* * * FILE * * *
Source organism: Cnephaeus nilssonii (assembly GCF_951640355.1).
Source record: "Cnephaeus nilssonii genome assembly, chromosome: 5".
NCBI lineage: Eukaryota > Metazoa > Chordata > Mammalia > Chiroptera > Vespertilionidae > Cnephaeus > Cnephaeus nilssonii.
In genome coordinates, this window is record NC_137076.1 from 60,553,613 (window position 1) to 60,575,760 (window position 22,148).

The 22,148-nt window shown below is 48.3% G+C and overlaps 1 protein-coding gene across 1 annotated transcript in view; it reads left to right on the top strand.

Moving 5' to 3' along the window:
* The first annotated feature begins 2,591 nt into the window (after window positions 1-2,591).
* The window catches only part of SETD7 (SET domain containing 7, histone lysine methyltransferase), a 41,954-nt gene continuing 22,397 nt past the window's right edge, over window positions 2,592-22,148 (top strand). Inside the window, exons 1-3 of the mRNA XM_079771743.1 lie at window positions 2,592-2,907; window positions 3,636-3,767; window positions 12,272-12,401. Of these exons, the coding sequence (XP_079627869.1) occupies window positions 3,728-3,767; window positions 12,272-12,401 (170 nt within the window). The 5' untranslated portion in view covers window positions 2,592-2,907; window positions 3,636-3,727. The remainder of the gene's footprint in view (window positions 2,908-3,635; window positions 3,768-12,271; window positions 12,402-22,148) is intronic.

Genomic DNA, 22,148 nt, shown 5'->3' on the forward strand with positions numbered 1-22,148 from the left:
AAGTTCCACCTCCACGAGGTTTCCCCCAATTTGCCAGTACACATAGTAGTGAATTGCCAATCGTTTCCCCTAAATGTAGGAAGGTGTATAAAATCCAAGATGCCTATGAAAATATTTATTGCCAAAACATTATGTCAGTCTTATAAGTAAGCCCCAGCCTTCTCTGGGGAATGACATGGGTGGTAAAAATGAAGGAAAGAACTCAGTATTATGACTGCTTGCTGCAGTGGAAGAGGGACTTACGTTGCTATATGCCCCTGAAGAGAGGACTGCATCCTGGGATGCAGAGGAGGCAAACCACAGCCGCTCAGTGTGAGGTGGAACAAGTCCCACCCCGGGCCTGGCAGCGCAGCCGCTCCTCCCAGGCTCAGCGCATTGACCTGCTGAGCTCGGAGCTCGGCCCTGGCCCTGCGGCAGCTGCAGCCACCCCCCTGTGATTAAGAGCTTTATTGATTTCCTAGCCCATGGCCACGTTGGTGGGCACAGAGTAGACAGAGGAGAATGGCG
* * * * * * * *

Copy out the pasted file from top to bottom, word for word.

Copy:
Source organism: Cnephaeus nilssonii (assembly GCF_951640355.1).
Source record: "Cnephaeus nilssonii genome assembly, chromosome: 5".
NCBI lineage: Eukaryota > Metazoa > Chordata > Mammalia > Chiroptera > Vespertilionidae > Cnephaeus > Cnephaeus nilssonii.
In genome coordinates, this window is record NC_137076.1 from 60,553,613 (window position 1) to 60,575,760 (window position 22,148).

The 22,148-nt window shown below is 48.3% G+C and overlaps 1 protein-coding gene across 1 annotated transcript in view; it reads left to right on the top strand.

Moving 5' to 3' along the window:
* The first annotated feature begins 2,591 nt into the window (after window positions 1-2,591).
* The window catches only part of SETD7 (SET domain containing 7, histone lysine methyltransferase), a 41,954-nt gene continuing 22,397 nt past the window's right edge, over window positions 2,592-22,148 (top strand). Inside the window, exons 1-3 of the mRNA XM_079771743.1 lie at window positions 2,592-2,907; window positions 3,636-3,767; window positions 12,272-12,401. Of these exons, the coding sequence (XP_079627869.1) occupies window positions 3,728-3,767; window positions 12,272-12,401 (170 nt within the window). The 5' untranslated portion in view covers window positions 2,592-2,907; window positions 3,636-3,727. The remainder of the gene's footprint in view (window positions 2,908-3,635; window positions 3,768-12,271; window positions 12,402-22,148) is intronic.

Genomic DNA, 22,148 nt, shown 5'->3' on the forward strand with positions numbered 1-22,148 from the left:
AAGTTCCACCTCCACGAGGTTTCCCCCAATTTGCCAGTACACATAGTAGTGAATTGCCAATCGTTTCCCCTAAATGTAGGAAGGTGTATAAAATCCAAGATGCCTATGAAAATATTTATTGCCAAAACATTATGTCAGTCTTATAAGTAAGCCCCAGCCTTCTCTGGGGAATGACATGGGTGGTAAAAATGAAGGAAAGAACTCAGTATTATGACTGCTTGCTGCAGTGGAAGAGGGACTTACGTTGCTATATGCCCCTGAAGAGAGGACTGCATCCTGGGATGCAGAGGAGGCAAACCACAGCCGCTCAGTGTGAGGTGGAACAAGTCCCACCCCGGGCCTGGCAGCGCAGCCGCTCCTCCCAGGCTCAGCGCATTGACCTGCTGAGCTCGGAGCTCGGCCCTGGCCCTGCGGCAGCTGCAGCCACCCCCCTGTGATTAAGAGCTTTATTGATTTCCTAGCCCATGGCCACGTTGGTGGGCACAGAGTAGACAGAGGAGAATGGCG